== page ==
encroach upon his episcopal rights, he remitted one full half of their
fine and devoted the other to the cathedral building. While he was showing
in his life a disgraceful example to the clergy of the country, at the
same time he gave liberally to the cathedral foundation in books,
ornaments, money, and land, left a rich legacy to the poor, and a lasting
monument in the rebuilding of the north transept of the cathedral itself.

With the exception of the arches, leading into the aisles of the nave and
choir, the Norman work of the transept was altogether demolished, and
replaced by another consisting of two bays with an eastern aisle. Over the
latter was built a story now used as the cathedral library, which is
approached from the north aisle of the presbytery by a staircase turret.
His tomb is one of the finest in the cathedral. Under it, together with
those of his nephew, a Dean of Hereford, are his own remains, except the
heart, which, as he had wished, was carried to his own country of Savoy.

In 1275 the Chapter of Hereford elected to the bishopric Thomas de
Cantilupe, one of the greatest men who has ever held that office, a man
whose life was in almost every way a remarkable contrast to that of his
predecessor, Bishop Aquablanca. It is said that the Bishop of Worcester,
his great-uncle, asked him as a child as to his choice of a profession,
and that he answered he would like to be a soldier. "Then, sweetheart,"
his uncle is said to have exclaimed, "thou shalt be a soldier to serve the
King of Kings, and fight under the banner of the glorious martyr, St.
Thomas." Regular attendance at mass was his custom from earliest years.
Both at Oxford and Paris he distinguished himself, gaining his degree of
M.A. at the Sorbonne, and on his return accepted, at the request of the
university of Oxford and with the consent of the King, the office of
chancellor. In this capacity he showed singular courage and determination
in repressing a brawl between the southern scholars and those of the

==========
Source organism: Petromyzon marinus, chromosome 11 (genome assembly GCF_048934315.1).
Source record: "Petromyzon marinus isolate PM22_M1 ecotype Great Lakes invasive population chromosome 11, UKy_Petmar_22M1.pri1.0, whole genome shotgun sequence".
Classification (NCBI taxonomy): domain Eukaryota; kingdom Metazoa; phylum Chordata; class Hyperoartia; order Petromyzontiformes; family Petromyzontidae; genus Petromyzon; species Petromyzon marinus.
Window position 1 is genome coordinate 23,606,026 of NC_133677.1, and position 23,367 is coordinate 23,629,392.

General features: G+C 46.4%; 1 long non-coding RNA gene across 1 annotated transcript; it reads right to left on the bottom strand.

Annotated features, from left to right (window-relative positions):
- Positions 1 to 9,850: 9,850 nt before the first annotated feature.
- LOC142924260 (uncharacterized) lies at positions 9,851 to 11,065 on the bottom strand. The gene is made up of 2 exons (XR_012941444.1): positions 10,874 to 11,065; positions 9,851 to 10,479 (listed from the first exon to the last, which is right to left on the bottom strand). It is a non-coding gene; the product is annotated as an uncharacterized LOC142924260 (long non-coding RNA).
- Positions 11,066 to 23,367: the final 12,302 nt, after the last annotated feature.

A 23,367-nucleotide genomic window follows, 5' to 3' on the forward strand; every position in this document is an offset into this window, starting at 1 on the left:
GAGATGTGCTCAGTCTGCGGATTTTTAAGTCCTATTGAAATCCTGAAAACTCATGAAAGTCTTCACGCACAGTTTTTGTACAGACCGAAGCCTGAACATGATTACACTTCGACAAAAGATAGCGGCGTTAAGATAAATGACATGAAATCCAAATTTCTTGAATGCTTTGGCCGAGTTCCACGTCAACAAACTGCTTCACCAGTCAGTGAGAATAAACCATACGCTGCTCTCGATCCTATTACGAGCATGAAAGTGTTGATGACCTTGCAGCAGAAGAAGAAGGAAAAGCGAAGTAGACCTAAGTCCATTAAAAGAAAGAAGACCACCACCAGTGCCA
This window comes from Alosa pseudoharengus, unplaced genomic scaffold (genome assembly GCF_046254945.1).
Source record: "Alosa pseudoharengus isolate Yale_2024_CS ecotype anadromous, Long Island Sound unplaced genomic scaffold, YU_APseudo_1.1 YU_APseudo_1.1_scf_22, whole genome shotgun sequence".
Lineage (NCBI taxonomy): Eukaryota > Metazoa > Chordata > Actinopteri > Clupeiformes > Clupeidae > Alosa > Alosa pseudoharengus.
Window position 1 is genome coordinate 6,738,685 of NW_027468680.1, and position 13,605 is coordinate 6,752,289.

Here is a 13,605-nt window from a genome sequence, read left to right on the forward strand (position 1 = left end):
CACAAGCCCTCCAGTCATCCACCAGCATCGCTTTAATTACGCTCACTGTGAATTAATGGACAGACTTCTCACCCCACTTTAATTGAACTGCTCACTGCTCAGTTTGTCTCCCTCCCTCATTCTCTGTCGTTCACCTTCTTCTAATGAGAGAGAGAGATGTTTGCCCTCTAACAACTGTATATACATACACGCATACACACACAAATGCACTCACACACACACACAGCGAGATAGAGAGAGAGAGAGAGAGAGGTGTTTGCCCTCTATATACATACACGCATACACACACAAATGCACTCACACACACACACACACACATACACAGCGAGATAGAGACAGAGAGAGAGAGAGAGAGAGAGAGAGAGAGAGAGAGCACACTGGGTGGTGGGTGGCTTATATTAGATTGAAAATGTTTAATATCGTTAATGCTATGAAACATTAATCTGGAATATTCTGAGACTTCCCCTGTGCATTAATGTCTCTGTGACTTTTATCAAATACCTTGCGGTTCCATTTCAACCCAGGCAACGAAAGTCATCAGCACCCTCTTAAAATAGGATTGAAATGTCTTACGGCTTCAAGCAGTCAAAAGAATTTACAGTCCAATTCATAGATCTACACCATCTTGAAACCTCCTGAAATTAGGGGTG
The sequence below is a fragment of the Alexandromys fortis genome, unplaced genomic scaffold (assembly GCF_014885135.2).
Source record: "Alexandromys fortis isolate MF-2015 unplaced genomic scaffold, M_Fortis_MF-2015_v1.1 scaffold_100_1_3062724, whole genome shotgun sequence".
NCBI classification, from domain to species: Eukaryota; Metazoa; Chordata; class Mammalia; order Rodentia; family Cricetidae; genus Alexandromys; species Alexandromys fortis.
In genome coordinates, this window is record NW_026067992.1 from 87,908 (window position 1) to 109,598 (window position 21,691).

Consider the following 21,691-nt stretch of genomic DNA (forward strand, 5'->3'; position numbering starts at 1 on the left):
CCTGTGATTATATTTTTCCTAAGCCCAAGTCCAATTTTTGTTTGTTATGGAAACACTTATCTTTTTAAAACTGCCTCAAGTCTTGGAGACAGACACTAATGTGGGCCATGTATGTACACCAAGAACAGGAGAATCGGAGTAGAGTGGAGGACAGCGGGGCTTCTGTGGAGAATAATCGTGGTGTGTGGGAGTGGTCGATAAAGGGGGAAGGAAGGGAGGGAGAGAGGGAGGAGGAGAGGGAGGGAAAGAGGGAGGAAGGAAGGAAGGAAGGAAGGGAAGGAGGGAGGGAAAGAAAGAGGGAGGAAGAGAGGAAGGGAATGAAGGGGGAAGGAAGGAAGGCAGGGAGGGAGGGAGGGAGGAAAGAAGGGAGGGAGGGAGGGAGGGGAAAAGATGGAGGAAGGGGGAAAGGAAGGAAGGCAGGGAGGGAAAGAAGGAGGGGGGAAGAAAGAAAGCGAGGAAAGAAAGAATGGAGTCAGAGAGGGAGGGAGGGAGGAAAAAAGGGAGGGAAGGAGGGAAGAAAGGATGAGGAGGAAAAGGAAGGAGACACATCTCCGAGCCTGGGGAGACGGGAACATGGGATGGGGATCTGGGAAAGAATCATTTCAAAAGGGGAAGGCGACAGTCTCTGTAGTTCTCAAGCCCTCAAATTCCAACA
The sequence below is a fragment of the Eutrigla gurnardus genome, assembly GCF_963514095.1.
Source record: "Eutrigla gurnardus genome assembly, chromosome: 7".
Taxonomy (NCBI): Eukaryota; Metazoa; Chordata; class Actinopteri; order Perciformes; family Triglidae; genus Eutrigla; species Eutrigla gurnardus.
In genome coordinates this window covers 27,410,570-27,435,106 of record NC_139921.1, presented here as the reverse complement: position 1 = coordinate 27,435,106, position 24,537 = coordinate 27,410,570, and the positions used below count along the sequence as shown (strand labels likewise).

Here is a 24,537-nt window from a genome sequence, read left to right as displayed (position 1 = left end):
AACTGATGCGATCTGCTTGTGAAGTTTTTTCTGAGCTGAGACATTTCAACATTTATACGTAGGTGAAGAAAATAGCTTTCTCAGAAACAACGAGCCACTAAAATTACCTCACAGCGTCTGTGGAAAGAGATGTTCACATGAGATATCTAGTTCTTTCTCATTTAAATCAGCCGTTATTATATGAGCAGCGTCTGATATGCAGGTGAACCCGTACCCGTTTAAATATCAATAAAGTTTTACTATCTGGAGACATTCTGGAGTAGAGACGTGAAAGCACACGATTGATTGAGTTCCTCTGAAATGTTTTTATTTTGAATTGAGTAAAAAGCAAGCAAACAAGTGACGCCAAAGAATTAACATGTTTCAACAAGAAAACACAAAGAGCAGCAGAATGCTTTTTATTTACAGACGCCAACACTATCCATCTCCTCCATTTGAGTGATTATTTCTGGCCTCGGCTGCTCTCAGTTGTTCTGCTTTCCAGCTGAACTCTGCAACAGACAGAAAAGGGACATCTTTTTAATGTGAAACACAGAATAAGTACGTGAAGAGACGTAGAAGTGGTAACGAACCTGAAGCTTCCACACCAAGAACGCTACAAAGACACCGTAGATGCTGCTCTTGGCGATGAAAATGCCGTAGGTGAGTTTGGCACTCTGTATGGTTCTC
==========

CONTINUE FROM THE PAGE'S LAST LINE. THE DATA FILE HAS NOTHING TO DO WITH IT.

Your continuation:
north, in which we are told he escaped with a whole skin, but not with a
whole coat.

He was chosen to fill the post of Chancellor of England under Simon de
Montfort, at whose death, however, he was deprived of the office. It was
some years after this that he became Bishop of Hereford, and was
consecrated at Canterbury, September 8th, 1275. No Welsh bishop attended
the consecration.

After he became a bishop he still wore his hair-shirt and showed ever
intense devotion in his celebration of divine service. He was remarkable
in the steadfastness and ability he displayed in maintaining the rights of
the see. Gilbert de Clare, Earl of Gloucester, claiming a certain "chace"
near Malvern Forest, whence came the Bishop’s supply of game, found a
relentless opponent in Bishop Cantilupe. The Bishop was prepared with the
customary "pugil" or champion (who received 6s. 8d. per annum), though his
services were not required. The Earl was excommunicated, and appealing to
the law in a trial Bishop Cantilupe eloquently maintained his right to
capture "buck, doe, fawn, wild cat, hare, and all birds pertaining
thereto," and as a result of the verdict being in his favour, caused a
long trench to be dug on the crest of the Malvern Hills as a boundary
line, which is still traceable.

Llewellyn, King of Wales, was made to restore three manors of which he had
obtained unlawful possession; and Lord Clifford, for cattle-lifting and
maltreating the Bishop’s tenants, was compelled to walk barefoot to the
high altar in the cathedral, while the Bishop personally chastised him
with a rod.

Many cases did he fight out successfully, but his greatest struggle was on
a question of testamentary jurisdiction with Peckham, Archbishop of
Canterbury, by whom he was ultimately excommunicated and obliged to leave
the country, attended by Swinfield, his faithful chaplain.

He obtained a decree in his favour from Pope Martin IV., but died on the
homeward journey on August 25th, 1282. He was buried in the church of St.
Severus, near Florence; but his bones having been divided from the flesh
by boiling, were later carried to England and solemnly placed in the Lady
Chapel of the cathedral. It is said that the Earl of Gloucester, with whom
Bishop Cantilupe had had the dispute about the chace, attended the
ceremony, and that blood began to flow from the bones when he approached
the casket containing them; upon which the Earl immediately restored the
property he had taken unjustly from the church.

Forty years later Bishop Cantilupe was canonised. It is said, amongst
other evidences of his saintliness, that he never allowed his sister to
kiss him. Three hundred sick people are said to have been cured at the
place of his interment, and so many candles were presented by the crowds
of visitors that Luke de Bray, the treasurer of the cathedral, had a
dispute with the prebendaries as to the value of the wax, two-thirds being
finally assigned to the treasurer and one-third to the prebendaries.

After five years Bishop Cantilupe’s bones were removed to the Chapel of
St. Katherine, in the north-west transept, on Maundy Thursday, April 6th,
1287, in presence of King Edward I. They were again twice moved in the
sixteenth century to the Lady Chapel and back again to the north-west

The building of the chapter-house may have spread over some part of
Cantilupe’s episcopate, and probably part of the cloisters were erected
about this time.

The miracles said to have been wrought at the shrine of St. Cantilupe are
both many and various. More than sixty-six dead people are said to have